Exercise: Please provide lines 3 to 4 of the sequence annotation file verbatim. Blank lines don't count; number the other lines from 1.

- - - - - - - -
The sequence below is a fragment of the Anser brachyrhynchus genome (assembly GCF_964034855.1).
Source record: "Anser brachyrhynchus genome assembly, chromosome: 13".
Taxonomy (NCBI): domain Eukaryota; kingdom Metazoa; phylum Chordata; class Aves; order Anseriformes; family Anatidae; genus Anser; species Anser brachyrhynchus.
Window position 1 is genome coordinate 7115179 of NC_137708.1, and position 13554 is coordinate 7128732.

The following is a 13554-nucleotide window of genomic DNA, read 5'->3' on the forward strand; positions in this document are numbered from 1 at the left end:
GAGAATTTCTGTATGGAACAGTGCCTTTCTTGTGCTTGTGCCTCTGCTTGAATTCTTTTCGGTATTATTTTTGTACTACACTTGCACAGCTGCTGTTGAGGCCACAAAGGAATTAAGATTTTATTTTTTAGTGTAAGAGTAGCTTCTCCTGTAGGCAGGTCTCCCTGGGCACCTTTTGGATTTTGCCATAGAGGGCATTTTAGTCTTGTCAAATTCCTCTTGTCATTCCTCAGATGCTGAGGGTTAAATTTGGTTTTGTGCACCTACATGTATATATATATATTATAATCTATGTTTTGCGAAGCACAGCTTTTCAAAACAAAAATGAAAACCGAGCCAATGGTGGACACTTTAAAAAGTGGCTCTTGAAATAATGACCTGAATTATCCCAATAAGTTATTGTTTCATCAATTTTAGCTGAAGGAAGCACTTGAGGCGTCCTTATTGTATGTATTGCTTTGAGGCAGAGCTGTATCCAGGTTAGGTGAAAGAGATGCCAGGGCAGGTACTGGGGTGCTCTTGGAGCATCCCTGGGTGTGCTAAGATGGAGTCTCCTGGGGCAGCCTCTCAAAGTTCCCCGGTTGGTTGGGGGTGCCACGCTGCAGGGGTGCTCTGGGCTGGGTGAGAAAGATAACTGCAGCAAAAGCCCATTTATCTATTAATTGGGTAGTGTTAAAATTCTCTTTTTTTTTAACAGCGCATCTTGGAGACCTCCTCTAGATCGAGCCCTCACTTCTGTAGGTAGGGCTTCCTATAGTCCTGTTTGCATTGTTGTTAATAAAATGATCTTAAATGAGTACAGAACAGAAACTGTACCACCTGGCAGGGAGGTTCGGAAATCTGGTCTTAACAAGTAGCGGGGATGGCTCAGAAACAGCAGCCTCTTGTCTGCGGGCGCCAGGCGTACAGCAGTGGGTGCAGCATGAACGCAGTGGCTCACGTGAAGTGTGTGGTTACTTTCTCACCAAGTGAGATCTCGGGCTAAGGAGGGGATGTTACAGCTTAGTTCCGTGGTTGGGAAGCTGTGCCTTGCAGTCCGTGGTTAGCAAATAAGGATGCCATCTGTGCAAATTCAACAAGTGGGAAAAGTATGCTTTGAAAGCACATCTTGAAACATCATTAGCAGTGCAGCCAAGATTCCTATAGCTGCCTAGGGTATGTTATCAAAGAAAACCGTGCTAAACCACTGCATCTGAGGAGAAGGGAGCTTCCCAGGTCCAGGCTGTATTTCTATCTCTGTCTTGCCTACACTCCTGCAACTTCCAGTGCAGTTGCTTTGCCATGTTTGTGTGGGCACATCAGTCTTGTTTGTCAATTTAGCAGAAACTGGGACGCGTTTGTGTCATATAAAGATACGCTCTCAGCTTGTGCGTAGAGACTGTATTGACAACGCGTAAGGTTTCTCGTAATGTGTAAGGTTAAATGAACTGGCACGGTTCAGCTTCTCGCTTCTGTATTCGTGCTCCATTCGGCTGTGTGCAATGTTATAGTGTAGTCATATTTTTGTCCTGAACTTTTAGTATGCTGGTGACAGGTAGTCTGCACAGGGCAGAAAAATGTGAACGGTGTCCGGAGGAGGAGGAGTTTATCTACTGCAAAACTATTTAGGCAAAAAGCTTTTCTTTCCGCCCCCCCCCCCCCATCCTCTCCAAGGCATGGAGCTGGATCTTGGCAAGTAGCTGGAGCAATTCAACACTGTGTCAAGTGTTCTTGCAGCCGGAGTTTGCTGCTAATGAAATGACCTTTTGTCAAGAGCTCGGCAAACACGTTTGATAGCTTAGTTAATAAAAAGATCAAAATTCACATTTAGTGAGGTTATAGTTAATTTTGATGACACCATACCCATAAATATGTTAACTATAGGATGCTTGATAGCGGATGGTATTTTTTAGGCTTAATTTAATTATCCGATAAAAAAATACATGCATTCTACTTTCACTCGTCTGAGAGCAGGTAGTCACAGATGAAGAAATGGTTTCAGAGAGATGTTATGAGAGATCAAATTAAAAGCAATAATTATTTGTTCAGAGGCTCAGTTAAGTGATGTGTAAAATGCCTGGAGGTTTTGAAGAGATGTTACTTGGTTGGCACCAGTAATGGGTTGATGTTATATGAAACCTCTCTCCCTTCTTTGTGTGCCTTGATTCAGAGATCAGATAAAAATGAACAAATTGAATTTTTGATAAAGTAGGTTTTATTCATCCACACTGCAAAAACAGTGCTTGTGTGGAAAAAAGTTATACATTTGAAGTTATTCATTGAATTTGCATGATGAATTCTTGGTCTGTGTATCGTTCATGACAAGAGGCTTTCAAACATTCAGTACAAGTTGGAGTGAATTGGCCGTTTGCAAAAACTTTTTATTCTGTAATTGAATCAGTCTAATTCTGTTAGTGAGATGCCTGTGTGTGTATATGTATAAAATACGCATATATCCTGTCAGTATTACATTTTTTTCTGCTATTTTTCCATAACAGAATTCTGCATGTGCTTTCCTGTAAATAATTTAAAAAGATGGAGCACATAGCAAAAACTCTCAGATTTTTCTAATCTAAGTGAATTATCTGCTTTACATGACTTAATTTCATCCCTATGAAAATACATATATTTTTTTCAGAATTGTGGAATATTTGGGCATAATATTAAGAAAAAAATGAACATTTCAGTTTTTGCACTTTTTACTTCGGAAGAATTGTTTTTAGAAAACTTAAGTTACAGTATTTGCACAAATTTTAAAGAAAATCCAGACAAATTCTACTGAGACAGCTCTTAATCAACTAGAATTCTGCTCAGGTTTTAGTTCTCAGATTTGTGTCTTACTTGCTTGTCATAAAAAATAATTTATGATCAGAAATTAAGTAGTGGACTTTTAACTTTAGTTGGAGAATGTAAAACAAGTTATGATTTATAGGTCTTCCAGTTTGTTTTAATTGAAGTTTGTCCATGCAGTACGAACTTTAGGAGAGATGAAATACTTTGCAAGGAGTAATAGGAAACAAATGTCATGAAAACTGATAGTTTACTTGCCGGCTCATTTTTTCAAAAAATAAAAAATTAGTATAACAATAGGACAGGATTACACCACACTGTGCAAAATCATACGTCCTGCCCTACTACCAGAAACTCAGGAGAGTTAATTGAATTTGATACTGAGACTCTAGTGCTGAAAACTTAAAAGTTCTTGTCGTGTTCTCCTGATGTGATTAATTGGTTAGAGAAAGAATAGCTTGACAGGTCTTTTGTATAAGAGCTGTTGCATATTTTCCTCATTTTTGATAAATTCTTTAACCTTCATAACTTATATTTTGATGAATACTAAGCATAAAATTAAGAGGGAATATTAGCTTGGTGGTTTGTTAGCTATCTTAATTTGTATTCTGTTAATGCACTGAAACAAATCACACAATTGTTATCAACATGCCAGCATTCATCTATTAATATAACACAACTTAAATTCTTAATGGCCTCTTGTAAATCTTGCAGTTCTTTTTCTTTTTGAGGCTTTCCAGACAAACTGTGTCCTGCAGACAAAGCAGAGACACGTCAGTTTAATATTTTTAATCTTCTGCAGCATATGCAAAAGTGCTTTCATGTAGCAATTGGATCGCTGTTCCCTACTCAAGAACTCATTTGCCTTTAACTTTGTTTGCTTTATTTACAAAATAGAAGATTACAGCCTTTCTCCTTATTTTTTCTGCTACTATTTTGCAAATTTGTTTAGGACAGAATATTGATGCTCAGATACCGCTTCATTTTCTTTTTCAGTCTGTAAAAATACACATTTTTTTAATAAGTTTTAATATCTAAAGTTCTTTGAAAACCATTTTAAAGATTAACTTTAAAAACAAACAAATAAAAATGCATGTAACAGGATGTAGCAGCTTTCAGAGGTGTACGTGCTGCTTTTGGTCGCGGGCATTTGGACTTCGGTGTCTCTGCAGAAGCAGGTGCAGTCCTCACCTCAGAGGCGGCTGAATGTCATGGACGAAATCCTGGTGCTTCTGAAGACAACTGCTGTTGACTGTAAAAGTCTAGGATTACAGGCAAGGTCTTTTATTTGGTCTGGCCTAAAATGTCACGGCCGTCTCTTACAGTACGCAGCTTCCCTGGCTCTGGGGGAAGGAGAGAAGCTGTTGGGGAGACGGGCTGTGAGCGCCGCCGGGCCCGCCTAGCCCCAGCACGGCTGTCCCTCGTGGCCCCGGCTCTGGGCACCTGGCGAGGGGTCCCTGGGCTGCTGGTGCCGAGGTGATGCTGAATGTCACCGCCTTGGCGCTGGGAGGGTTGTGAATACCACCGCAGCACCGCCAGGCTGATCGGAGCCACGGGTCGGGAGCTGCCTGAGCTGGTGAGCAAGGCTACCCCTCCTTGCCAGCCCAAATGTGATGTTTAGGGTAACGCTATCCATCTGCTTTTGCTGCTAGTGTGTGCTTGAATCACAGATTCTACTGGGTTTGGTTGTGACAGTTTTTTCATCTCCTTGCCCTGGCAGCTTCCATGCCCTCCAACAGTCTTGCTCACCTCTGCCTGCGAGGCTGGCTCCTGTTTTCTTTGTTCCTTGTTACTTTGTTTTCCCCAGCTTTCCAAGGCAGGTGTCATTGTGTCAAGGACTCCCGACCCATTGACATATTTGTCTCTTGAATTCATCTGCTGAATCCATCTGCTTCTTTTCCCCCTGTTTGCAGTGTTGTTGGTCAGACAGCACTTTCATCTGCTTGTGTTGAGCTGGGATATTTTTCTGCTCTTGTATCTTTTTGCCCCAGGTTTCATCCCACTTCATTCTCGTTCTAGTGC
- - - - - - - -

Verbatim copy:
Taxonomy (NCBI): domain Eukaryota; kingdom Metazoa; phylum Chordata; class Aves; order Anseriformes; family Anatidae; genus Anser; species Anser brachyrhynchus.
Window position 1 is genome coordinate 7115179 of NC_137708.1, and position 13554 is coordinate 7128732.